2018 Louisa Gross Horwitz Prize Lectures
Bert W. O’Malley, MD
T. C. Thompson Distinguished Leadership Professor of Molecular and Cellular Biology and Chancellor,
Baylor College of Medicine
“Science-based Medicine: Understanding Structure-Function of NR-Enhancer Coactivator Complexes with an Eye to Therapy”
Monday, October 29, 2018
Davis Auditorium (Rm. 412), Schapiro Center (CEPSR)
530 W. 120th St.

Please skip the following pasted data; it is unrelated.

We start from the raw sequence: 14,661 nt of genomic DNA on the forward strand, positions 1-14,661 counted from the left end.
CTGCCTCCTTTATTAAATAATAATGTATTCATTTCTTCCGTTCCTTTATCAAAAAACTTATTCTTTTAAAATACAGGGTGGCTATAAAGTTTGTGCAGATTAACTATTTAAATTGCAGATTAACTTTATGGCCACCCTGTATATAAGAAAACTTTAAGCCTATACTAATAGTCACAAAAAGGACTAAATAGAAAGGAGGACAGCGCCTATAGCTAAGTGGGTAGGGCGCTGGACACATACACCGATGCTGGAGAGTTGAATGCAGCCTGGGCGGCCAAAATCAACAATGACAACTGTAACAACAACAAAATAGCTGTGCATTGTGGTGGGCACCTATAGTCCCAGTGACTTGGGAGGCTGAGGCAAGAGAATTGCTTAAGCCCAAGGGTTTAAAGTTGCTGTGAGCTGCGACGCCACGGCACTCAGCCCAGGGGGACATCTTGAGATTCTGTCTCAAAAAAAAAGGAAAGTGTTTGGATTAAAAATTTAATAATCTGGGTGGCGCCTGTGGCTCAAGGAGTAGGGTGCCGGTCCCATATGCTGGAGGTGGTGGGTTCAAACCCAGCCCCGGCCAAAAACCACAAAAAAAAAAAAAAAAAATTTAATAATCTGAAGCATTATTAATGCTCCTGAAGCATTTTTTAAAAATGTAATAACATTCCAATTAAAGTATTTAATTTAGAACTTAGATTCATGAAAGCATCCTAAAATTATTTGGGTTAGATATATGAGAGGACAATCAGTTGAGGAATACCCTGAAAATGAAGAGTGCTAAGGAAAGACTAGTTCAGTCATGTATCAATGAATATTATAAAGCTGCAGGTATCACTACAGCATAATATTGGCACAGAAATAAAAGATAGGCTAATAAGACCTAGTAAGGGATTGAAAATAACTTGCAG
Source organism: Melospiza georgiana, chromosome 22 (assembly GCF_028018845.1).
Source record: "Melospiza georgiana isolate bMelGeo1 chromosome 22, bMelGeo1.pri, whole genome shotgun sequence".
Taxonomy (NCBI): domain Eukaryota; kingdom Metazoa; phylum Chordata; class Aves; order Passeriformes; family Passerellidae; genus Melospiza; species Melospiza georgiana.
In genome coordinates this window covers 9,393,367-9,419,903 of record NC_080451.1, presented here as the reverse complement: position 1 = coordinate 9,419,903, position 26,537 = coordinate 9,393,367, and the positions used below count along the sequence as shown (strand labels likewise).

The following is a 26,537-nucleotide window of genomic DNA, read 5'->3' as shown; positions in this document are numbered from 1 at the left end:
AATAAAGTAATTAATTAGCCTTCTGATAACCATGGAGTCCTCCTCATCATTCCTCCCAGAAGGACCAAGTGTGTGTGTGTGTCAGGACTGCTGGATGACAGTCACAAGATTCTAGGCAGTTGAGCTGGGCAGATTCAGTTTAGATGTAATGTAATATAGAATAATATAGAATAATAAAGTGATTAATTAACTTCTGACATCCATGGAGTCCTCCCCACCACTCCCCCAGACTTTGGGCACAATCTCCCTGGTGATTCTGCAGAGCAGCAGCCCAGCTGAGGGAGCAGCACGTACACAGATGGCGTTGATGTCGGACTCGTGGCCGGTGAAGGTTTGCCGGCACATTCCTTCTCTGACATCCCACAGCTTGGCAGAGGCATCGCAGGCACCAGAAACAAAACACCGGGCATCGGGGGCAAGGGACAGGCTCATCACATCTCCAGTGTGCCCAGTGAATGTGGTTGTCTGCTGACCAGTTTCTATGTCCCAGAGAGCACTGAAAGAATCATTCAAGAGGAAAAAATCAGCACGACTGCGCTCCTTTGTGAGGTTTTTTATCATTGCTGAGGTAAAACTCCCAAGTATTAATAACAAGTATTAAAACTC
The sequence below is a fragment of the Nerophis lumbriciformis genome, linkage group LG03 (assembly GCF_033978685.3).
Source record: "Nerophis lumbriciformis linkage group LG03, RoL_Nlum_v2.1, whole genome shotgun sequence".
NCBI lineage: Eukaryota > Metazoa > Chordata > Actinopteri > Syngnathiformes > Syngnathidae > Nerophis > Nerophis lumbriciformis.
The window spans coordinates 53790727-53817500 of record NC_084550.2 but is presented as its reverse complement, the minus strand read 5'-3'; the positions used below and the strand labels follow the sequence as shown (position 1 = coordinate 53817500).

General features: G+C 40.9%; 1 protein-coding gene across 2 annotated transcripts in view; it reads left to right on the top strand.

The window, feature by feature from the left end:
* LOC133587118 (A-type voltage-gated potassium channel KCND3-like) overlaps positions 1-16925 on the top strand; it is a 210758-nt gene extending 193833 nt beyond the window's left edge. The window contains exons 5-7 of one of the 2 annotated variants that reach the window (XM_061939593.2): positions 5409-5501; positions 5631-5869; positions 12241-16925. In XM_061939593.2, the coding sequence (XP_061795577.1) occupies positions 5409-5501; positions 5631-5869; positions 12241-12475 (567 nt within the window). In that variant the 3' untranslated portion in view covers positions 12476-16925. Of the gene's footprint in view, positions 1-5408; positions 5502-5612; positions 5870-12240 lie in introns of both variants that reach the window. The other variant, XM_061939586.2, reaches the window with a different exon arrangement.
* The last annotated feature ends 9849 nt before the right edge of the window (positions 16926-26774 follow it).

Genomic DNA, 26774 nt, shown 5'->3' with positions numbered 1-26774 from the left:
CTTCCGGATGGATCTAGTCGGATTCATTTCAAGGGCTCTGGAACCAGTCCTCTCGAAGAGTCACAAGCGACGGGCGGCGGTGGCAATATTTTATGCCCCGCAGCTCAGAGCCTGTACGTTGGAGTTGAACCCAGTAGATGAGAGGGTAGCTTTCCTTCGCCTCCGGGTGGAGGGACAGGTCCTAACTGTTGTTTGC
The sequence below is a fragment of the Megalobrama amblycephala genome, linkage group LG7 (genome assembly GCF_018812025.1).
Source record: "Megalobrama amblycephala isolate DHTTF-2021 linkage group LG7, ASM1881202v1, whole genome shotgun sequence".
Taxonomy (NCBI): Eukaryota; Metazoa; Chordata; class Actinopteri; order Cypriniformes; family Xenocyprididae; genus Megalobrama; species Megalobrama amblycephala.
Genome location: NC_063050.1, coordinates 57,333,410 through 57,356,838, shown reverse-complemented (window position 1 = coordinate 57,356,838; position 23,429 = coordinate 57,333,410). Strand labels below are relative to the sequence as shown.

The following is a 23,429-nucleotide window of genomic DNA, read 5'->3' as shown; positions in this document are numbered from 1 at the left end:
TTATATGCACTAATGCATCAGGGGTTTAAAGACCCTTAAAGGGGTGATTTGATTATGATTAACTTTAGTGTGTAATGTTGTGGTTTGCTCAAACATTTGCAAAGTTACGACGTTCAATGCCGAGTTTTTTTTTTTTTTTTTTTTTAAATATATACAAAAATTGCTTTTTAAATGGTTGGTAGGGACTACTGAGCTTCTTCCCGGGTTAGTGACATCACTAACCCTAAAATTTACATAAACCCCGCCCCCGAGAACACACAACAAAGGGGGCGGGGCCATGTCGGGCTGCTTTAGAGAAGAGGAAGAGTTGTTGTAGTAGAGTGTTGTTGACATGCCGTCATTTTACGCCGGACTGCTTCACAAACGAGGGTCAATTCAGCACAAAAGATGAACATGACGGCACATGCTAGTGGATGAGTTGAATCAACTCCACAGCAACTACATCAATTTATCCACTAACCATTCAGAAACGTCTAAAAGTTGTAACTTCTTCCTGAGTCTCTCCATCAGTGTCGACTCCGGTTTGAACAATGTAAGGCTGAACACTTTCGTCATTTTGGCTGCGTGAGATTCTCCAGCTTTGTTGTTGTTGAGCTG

Bert O’Malley, MD, is the T.C. Thompson Distinguished Leadership Professor of Molecular and Cellular Biology and Chancellor at Baylor College of Medicine. After graduating medical school at the University of Pittsburgh, he spent time on the faculties of Duke, NIH, and Vanderbilt. He was first to discover that steroid receptors are transcription factors that regulate mRNA production in target cells in response to intracellular hormones. He uncovered mechanisms for activating steroid receptors and discovered the existence of their “coregulators,” the coactivators and corepressors of gene transcription. The coregulators turned out to be the long sought “master regulators” of mammalian gene function. His work led to a molecular understanding of how hormonal antagonists work and had major importance to reproduction, genetic disease, metabolism, and especially growth (cancers). Dr. O’Malley is the founding father of the field of Molecular Endocrinology and a member of the National Academy of Sciences and the National Academy of Medicine. He has received more than 60 honors and awards for his work, including the National Medal of Science (White House, 2008). He has trained more than 250 scientists, published more than 700 papers, and holds 27 patents in the fields of gene regulation, molecular endocrinology, and nuclear receptor and coactivator action. He later developed an interest in the impressive cooperation of nuclear proteins in dysfunctional processes of transcription in cancer, metabolic disease, and heart damage. This interest was fueled by his recent many studies of the entire coregulatsome of mammals detailing the crossover roles of transcription/repair coactivator proteins. In very recent work, he developed the concept that small molecules can regulate coactivators to produce therapeutic outcomes for diseases such as cancer.